Take heed your kindness not to do before men, to be seen by them, and if not — reward ye have not from your Father who [is] in the heavens; whenever, therefore, thou mayest do kindness, thou mayest not sound a trumpet before thee as the hypocrites do, in the synagogues, and in the streets, that they may have glory from men; verily I say to you – they have their reward!  But thou, doing kindness, let not thy left hand know what thy right hand doth, that thy kindness may be in secret, and thy Father who is seeing in secret Himself shall reward thee manifestly. And when thou mayest pray, thou shalt not be as the hypocrites, because they love in the synagogues, and in the corners of the broad places – standing – to pray, that they may be seen of men; verily I say to you, that they have their reward.

It is obvious, based on the way Jesus describes them, that the “many” are more concerned with appearing righteous than they are with actually being righteous.  Matthew records Jesus’s scathing, open rebuke of the “many”, highlighting their bad fruits for His audience:

On the seat of Moses sat down the scribes and the Pharisees

Jesus identifies the many directly – they are those religious leaders who do the following:

they say, and do not; for they bind together burdens heavy and grievous to be borne, and lay upon the shoulders of men, but with their finger they will not move them. And all their works they do to be seen by men, and they make broad their phylacteries, and enlarge the fringes of their garments, they love also the chief couches in the supper, and the chief seats in the synagogues, and the salutations in the market-places, and to be called by men, Rabbi, Rabbi. Wo to you, Scribes and Pharisees, hypocrites! because ye shut up the reign of the heavens before men, for ye do not go in, nor those going in do ye suffer to enter.

When Jesus raised Lazarus from the dead, the many were more concerned about the political ramifications than they were with whether Jesus actually was Who He claimed to be.  Instead of using their powerful and influential positions to champion Jesus as the long-awaited Messiah, they worried about what they might stand to lose because of this miracle.  They held a meeting, as follows:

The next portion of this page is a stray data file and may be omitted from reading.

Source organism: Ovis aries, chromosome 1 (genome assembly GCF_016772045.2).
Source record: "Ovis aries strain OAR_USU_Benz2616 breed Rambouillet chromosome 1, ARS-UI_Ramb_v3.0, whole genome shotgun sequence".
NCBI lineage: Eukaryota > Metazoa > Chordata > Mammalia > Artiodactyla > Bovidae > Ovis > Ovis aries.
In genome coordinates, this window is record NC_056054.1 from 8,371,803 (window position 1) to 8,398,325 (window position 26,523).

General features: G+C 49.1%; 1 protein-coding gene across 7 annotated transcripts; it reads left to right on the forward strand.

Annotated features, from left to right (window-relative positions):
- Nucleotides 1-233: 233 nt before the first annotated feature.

[...] the chief priests, therefore, and the Pharisees, gathered together a sanhedrim, and said, “What may we do? because this man doth many signs? If we may let him alone thus, all will believe in him; and the Romans will come, and will take away both our place and nation.” And a certain one of them, Caiaphas, being chief priest of that year, said to them, “Ye have not known anything, nor reason that it is good for us that one man may die for the people, and not the whole nation perish. [...] From that day, therefore, they took counsel together that they may kill him.

What seemingly better way to “shut up the reign of the heavens before men” than to do away with the One Who is ushering in the reign?

Jesus continues to describe the many to His audience:

Wo to you, Scribes and Pharisees, hypocrites! because ye eat up the houses of the widows, and for a pretence make long prayers, because of this ye shall receive more abundant judgment. Wo to you, Scribes and Pharisees, hypocrites! because ye go round the sea and the dry land to make one proselyte, and whenever it may happen – ye make him a son of gehenna twofold more than yourselves.

Remember in the Sermon on the Mount, how Jesus said:

I say to you, that every one who is angry at his brother without cause, shall be in danger of the judgment, and whoever may say to his brother, Empty fellow! shall be in danger of the sanhedrim, and whoever may say, Rebel! shall be in danger of the gehenna of the fire.

Jesus knew that the judgment of Israel was quickly approaching.  God would very soon remove His hand of protection from them, creating a vacuous space for their enemies to destroy them.  Not only would those who follow the false prophets be subject to judgment by religious leaders (sanhedrim), but they would also be subject to the gehenna of fire (Jerusalem, 70 AD), a spiritual garbage dump.  In this way, the Scribes and Pharisees make the proselyte “a son of gehenna twofold more than” themselves.